2019 Burning Man Post-Mission Synopsis (Sheriff’s Report)

Pershing County Sheriff Jerry Allen has released his Post-Mission synopsis for 2019.

The relationship between the Burning Man Project and the Pershing County Sheriff’s Office is described as “extremely toxic”.

2019-PMS-1

Burners should be aware that all police on Playa are now mandated by law to wear body cameras. You might think you’re in the middle of nowhere having a transformational experience and being whoever you want to be – but you are being recorded.

Police are required at the festival for longer than just the 8 days the gates are open. This year there was a sexual assault during the city build, as well as someone reporting a sexual assault from the previous year.

See also 2018 Financial Analysis

[Featured Image: Julia Wolf]

Burning Man 2018 Financial Analysis

2012 2013 2014 2015 2016 2017

2018 Burning Man Project IRS Form 990

The Burning Man juggernaut smashes on. Since they declared the business a “non-profit”, it sure has become profitable.

Commodification Camps are running rampant, and Black Rock City has become one of the world’s most sought-after selfie destinations. BMorg even has its own private airline now to bring in the “high” rollers.

Sales were $46.6 million, up $2.1m from 2017. A cash surplus after expenses of $2.6m was generated.

A record of $2.2m in grants was given out; offset by $1.75m in donations and government grants received. About a third of the grants went outside the United States.

The Org ended the year with net assets of $26.26 million. Cash at bank was $8,981,108 with additional savings and temporary cash investments of $5,468,564 – call it $14.5 million.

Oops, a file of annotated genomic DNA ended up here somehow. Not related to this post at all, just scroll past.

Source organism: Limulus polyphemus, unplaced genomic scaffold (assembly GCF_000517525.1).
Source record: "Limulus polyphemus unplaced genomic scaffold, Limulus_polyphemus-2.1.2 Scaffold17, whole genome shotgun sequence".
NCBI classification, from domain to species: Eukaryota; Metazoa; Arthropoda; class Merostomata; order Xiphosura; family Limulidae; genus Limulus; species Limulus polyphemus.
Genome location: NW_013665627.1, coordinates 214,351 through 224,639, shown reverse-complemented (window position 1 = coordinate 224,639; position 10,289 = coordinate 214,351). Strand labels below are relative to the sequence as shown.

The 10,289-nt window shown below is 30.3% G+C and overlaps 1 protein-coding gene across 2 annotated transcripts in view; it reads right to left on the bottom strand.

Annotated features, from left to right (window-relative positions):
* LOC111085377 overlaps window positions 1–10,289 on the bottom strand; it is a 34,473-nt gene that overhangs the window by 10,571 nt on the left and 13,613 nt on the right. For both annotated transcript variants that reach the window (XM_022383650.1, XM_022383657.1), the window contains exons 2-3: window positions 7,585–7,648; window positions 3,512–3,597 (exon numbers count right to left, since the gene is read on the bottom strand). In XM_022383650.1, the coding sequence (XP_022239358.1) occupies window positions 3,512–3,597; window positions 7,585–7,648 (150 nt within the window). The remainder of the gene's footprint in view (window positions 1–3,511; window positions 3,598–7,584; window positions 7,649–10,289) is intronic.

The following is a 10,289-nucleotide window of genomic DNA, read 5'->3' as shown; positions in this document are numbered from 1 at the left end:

It’s not enough, of course: ticket prices must still be increased every year.

We predicted that top-tier tickets would be above $2000 by 2020. We’re pretty close – adding in vehicle pass, handling fees and taxes, VIP tickets that were $390 when we started this blog in 2012 are now going for $1760.86.


Financial Comparison – 2018 to 2014

The organization employed 946 people and approximately 10,000 volunteers.

They have 16 directors; 11 of those are “independent”.

In 2018 Dennis Bartels was appointed Chairman of the Board. He was formerly the director of the SF Exploratorium.

One thing that I was highly skeptical of has now come to pass, and I’m pleased to report that BMorg did the right thing:

Finally, in 2018 we completed the transfer of Burning Man’s trademarks from Decommodification LLC to Burning Man Project. These marks include “the Man” logo and the names “Burning Man” and ‘“Black Rock City,” among others. The LLC was established to temporarily protect these words and symbols of Burning Man culture, in order to limit their commercial use and comport with our Decommodification Principle, while our new nonprofit got off the ground (more info here). With the Project well-established by 2018, the trademarks transferred on schedule in April.

Source: burningman.org

Perhaps the intense scrutiny from this site helped to keep everyone honest.

BMorg are grumbling about a 2-cent per gallon water increase which would see the local town of Gerlach making $25,000 from water sales instead of $18,000.

“Unnecessarily increasing the price to consumers will drive business away,” said Burning Man Associate Director Chris Neary in a statement at a Dec. 5 meeting with the Gerlach General Improvement District, an 8-person board.

The money earned from Burning Man for water would help to pay off the loan that the town had to take out for the federally mandated water treatment facility, which cost about $1 million to construct, Jackson said. It costs another $40,000 or so each year to maintain the treatment facility, not including labor, Jackson said. 

“I thought maybe Burning Man could add $1 per ticket for Gerlach. That would be great,” said Jackson, who suggested the dollar could go toward infrastructural improvements. “But they said no.” Burning Man representatives at the December meeting said that they were grateful for Gerlach’s resources, but it seemed unfair for the expense of a municipal water system to fall on Burning Man’s nonprofit.